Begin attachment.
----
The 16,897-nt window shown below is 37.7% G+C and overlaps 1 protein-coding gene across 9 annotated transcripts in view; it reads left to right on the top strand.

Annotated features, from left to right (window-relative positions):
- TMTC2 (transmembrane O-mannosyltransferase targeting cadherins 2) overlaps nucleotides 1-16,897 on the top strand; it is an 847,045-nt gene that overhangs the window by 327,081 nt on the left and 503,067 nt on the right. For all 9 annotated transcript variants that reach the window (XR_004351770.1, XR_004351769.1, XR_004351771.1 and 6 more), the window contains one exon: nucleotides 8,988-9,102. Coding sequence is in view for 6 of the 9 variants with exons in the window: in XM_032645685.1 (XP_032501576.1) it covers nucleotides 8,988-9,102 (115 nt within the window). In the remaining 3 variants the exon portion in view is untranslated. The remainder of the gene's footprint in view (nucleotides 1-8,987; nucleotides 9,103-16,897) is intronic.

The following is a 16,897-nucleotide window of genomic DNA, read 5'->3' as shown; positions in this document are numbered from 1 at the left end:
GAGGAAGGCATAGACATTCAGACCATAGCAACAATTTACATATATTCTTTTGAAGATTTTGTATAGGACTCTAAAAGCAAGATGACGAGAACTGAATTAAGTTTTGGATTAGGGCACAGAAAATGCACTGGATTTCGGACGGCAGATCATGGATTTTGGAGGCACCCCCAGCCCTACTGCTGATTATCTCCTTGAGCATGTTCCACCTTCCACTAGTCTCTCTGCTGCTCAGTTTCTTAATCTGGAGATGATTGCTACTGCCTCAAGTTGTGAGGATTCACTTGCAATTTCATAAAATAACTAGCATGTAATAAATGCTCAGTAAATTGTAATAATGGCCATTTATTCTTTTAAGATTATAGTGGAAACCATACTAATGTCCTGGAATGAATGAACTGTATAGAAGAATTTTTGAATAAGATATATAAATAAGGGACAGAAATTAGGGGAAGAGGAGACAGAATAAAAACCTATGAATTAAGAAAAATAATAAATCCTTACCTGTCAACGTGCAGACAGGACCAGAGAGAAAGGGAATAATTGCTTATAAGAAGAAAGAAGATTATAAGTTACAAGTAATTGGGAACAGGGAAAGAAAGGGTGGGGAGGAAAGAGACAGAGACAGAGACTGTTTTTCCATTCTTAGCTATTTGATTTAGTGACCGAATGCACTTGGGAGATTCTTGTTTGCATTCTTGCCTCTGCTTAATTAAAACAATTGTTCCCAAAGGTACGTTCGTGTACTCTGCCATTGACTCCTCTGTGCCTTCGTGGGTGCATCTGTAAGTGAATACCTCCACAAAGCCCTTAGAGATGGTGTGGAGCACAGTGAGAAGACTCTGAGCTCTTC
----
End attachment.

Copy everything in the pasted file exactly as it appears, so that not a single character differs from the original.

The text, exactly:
The 16,897-nt window shown below is 37.7% G+C and overlaps 1 protein-coding gene across 9 annotated transcripts in view; it reads left to right on the top strand.

Annotated features, from left to right (window-relative positions):
- TMTC2 (transmembrane O-mannosyltransferase targeting cadherins 2) overlaps nucleotides 1-16,897 on the top strand; it is an 847,045-nt gene that overhangs the window by 327,081 nt on the left and 503,067 nt on the right. For all 9 annotated transcript variants that reach the window (XR_004351770.1, XR_004351769.1, XR_004351771.1 and 6 more), the window contains one exon: nucleotides 8,988-9,102. Coding sequence is in view for 6 of the 9 variants with exons in the window: in XM_032645685.1 (XP_032501576.1) it covers nucleotides 8,988-9,102 (115 nt within the window). In the remaining 3 variants the exon portion in view is untranslated. The remainder of the gene's footprint in view (nucleotides 1-8,987; nucleotides 9,103-16,897) is intronic.

The following is a 16,897-nucleotide window of genomic DNA, read 5'->3' as shown; positions in this document are numbered from 1 at the left end:
GAGGAAGGCATAGACATTCAGACCATAGCAACAATTTACATATATTCTTTTGAAGATTTTGTATAGGACTCTAAAAGCAAGATGACGAGAACTGAATTAAGTTTTGGATTAGGGCACAGAAAATGCACTGGATTTCGGACGGCAGATCATGGATTTTGGAGGCACCCCCAGCCCTACTGCTGATTATCTCCTTGAGCATGTTCCACCTTCCACTAGTCTCTCTGCTGCTCAGTTTCTTAATCTGGAGATGATTGCTACTGCCTCAAGTTGTGAGGATTCACTTGCAATTTCATAAAATAACTAGCATGTAATAAATGCTCAGTAAATTGTAATAATGGCCATTTATTCTTTTAAGATTATAGTGGAAACCATACTAATGTCCTGGAATGAATGAACTGTATAGAAGAATTTTTGAATAAGATATATAAATAAGGGACAGAAATTAGGGGAAGAGGAGACAGAATAAAAACCTATGAATTAAGAAAAATAATAAATCCTTACCTGTCAACGTGCAGACAGGACCAGAGAGAAAGGGAATAATTGCTTATAAGAAGAAAGAAGATTATAAGTTACAAGTAATTGGGAACAGGGAAAGAAAGGGTGGGGAGGAAAGAGACAGAGACAGAGACTGTTTTTCCATTCTTAGCTATTTGATTTAGTGACCGAATGCACTTGGGAGATTCTTGTTTGCATTCTTGCCTCTGCTTAATTAAAACAATTGTTCCCAAAGGTACGTTCGTGTACTCTGCCATTGACTCCTCTGTGCCTTCGTGGGTGCATCTGTAAGTGAATACCTCCACAAAGCCCTTAGAGATGGTGTGGAGCACAGTGAGAAGACTCTGAGCTCTTC